In Olympic years, the time is often ripe for collegiate women’s hockey teams to fill their seasons with firsts.
Harvard, which had three players take the season off to compete in the Games, usually finds itself in the middle of the fray.
On Saturday night, the Crimson prevented Clarkson from earning its first home ECAC playoff game in program history, beating the Golden Knights, 3-2, on an improbable last-second goal by senior Jennifer Raimondi.
That put the two teams in a three-way tie for third place in the conference. Due to tiebreakers, Brown earns the third seed, with the Crimson hosting Clarkson at Bright Hockey Center next weekend in the opening round of the playoff tourney.
A day earlier, St. Lawrence’s 3-0 victory over Harvard was a first, snapping a 13-game unbeaten streak that the Crimson had held against the Saints.
In both contests, slow starts left Harvard struggling to climb back into the games.
“The first period is something we have struggled with all season,” captain Carrie Schroyer said. “It’s just a matter of mentally engaging a little more, which we do in response to goals.”
With its suffocating defense and potent powerplay, St. Lawrence clinched the regular-season ECAC title with the two points against Harvard.
HARVARD 3, CLARKSON 2
On Saturday night, Clarkson was less than half a minute from clinching the third seed in the ECAC tournament, achieving a home ECAC playoff date for the first time in its two years in the conference.
In the crunch, Clarkson buckled under the pressure.
After the Crimson had pulled senior goalie Ali Boe, who saved thirty shots overall, the extra skater gave Harvard the advantage it needed. With 27 seconds remaining before the Crimson would lose its playoff home ice, junior Lindsey Weaver beat the Saints’ Kira Hurley during a six-on-five, high-pressure situation.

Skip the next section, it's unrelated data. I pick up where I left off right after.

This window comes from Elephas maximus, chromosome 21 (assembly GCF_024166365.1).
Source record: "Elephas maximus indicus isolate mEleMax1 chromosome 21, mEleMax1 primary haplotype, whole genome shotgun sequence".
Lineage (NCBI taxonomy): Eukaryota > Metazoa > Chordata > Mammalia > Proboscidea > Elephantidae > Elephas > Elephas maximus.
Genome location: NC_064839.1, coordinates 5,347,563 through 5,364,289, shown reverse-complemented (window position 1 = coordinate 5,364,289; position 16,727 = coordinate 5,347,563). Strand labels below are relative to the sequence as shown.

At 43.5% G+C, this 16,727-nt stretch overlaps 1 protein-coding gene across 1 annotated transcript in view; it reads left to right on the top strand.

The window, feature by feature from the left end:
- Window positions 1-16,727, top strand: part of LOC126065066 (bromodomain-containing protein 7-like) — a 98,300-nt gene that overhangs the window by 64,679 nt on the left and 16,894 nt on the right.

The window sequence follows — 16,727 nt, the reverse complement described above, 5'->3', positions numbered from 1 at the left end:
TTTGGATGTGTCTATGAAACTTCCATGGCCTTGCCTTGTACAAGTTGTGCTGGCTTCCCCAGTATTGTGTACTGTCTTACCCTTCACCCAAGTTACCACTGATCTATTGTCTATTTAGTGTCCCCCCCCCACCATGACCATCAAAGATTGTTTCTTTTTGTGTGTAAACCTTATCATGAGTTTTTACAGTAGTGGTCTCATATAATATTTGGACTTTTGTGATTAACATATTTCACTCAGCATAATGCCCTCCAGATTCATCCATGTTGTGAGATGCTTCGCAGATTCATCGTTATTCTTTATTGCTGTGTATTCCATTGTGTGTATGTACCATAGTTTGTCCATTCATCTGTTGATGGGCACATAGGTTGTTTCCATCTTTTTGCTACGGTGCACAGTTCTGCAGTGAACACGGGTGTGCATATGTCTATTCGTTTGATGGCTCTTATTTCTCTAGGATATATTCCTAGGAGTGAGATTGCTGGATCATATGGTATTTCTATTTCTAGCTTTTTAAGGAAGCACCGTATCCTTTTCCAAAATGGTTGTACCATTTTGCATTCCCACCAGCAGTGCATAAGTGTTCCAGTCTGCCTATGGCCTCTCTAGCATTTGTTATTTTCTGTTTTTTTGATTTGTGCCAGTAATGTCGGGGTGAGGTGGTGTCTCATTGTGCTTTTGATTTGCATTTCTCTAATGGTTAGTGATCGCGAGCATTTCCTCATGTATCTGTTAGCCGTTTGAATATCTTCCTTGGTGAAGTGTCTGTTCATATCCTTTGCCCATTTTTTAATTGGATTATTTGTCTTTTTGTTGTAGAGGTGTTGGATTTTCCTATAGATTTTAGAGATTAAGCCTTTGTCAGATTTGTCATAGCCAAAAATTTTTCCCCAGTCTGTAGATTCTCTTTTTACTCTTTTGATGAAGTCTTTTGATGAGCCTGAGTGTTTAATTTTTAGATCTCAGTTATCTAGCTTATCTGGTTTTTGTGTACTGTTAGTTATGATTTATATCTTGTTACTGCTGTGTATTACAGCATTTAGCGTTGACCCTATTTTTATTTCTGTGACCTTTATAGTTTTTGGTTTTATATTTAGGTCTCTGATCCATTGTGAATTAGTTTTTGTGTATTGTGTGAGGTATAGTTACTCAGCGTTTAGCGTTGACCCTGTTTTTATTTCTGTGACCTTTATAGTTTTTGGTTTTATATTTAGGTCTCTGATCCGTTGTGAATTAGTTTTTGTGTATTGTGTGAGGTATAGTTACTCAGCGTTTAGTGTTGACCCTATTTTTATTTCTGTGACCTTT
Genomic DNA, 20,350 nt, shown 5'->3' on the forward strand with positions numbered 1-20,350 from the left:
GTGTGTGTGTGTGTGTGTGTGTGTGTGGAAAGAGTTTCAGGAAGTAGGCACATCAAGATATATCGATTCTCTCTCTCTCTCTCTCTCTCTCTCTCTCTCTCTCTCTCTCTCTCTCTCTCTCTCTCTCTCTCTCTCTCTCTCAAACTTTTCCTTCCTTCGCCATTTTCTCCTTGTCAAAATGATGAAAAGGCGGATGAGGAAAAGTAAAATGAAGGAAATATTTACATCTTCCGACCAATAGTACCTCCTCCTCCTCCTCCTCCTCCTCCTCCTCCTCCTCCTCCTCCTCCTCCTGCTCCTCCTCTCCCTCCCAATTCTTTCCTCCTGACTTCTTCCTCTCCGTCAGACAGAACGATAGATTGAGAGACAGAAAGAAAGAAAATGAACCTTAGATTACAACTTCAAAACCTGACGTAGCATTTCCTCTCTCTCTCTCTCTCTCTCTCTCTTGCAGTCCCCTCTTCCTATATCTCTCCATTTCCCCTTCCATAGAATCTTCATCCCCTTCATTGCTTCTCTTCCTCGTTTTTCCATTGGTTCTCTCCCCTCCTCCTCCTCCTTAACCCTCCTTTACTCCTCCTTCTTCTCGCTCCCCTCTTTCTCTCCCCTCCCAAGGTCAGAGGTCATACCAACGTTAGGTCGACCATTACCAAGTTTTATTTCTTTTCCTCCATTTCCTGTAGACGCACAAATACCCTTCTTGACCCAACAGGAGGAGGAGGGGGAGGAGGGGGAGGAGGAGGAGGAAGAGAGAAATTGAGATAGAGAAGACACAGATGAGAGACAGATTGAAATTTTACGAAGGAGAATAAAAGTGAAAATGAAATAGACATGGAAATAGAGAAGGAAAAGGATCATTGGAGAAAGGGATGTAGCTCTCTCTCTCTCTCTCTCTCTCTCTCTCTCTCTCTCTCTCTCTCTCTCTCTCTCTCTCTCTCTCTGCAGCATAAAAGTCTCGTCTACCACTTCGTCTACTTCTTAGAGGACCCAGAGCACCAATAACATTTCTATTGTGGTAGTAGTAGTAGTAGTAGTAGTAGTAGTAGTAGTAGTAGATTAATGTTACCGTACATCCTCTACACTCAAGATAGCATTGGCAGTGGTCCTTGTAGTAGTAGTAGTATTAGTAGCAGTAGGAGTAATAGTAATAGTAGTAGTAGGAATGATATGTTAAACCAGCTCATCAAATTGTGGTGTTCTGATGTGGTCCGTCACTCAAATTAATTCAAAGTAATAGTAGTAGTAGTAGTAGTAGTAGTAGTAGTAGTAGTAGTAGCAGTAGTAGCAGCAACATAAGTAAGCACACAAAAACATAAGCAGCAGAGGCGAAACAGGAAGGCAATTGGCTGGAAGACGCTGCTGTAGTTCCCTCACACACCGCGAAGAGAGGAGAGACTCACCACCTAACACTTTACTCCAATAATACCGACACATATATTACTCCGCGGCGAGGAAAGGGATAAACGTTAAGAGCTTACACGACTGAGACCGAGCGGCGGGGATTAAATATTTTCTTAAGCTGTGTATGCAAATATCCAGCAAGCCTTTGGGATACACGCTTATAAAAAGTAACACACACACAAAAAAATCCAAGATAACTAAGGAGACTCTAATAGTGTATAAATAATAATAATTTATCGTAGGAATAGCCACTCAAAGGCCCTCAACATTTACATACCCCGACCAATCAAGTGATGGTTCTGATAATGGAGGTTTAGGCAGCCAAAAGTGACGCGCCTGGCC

“I can only picture the puck going in the net,” Raimondi said. “The goaltender bobbled it, and we got our sticks on it somehow.”
In the scheme of the ECAC standings, however, even a tie would not have been good enough for Harvard to secure home-ice advantage.
As overtime wound down, Clarkson appeared poised to hold onto the tie and earn the home playoff game next weekend.
For the second time that night, however, extra pressure from the Crimson forced a hole in the Golden Knights defense.
With 18 seconds remaining in overtime, the Crimson called a timeout with a faceoff in its offensive zone coming up. The play worked to perfection as Raimondi nailed the puck into the net. Raimondi, who has been the center of the Crimson offense all season, beat Hurley on the only Harvard shot during the extra frame.
“That is exactly what you want at the end of a game, and it came from grit and determination,” Schroyer said. “She got the puck, looked up, and saw a hole in the net.”
The result was a far cry from what the opening period revealed about the two teams. Clarkson dramatically outshot the Crimson by a tally of 15-5, netting two goals, including one with 20 seconds left in the period.
St. LAWRENCE 3, HARVARD 0
Unfortunately for the Crimson, the Saints achieved a “first” on Friday night by beating Harvard for the first time in 14 tries by a final score of 3-0 at Appleton Arena.
The Crimson started slowly and was not able to apply early pressure to St. Lawrence and goalie Meghan Guckian.
In order to beat Guckian—who leads the nation with a 1.03 goals-against average and a .944 save percentage—the Harvard offense needed to play at its best.
Harvard posted only four shots in the first period, during which the Saints took a 2-0 lead and 19 for the entire contest.
“It’s that first period that hurts our team,” Schroyer said. “It’s a very hard position to be in one or two goals down. In the second period, we made it a priority to beat them on a team versus team level, and we dominated in the second period.”
On the other side of the ice, the Crimson struggled to contain St. Lawrence’s Kerri Wallace, who played a role in all three of the Saints scores.
Her goal gave St. Lawrence the lead midway through the first period.
From there, the Saints managed two more goals on their powerplay unit, both coming from the national leader in points per game, Sabrina Harbec.
Harbec’s first came with just over five minutes left in the first period to extend St. Lawrence’s lead, while her second iced the game toward the end of the final frame.
“Against a team like St. Lawrence, you have to start fast,” Raimondi said. “It’s a long trip up to St. Lawrence, and we needed to be in the game sooner than we were. Take away that first period and we hold them to 1-0.”
The Crimson powerplay struggled against the potent St. Lawrence offense and tight defense, managing only five pucks on net during its six chances. Harvard’s inability to find the back of the net during powerplays has become somewhat of a trend lately as the Crimson has dropped in the national rankings for special teams efficiency.
—Staff writer Gabriel M. Velez can be reached at firstname.lastname@example.org.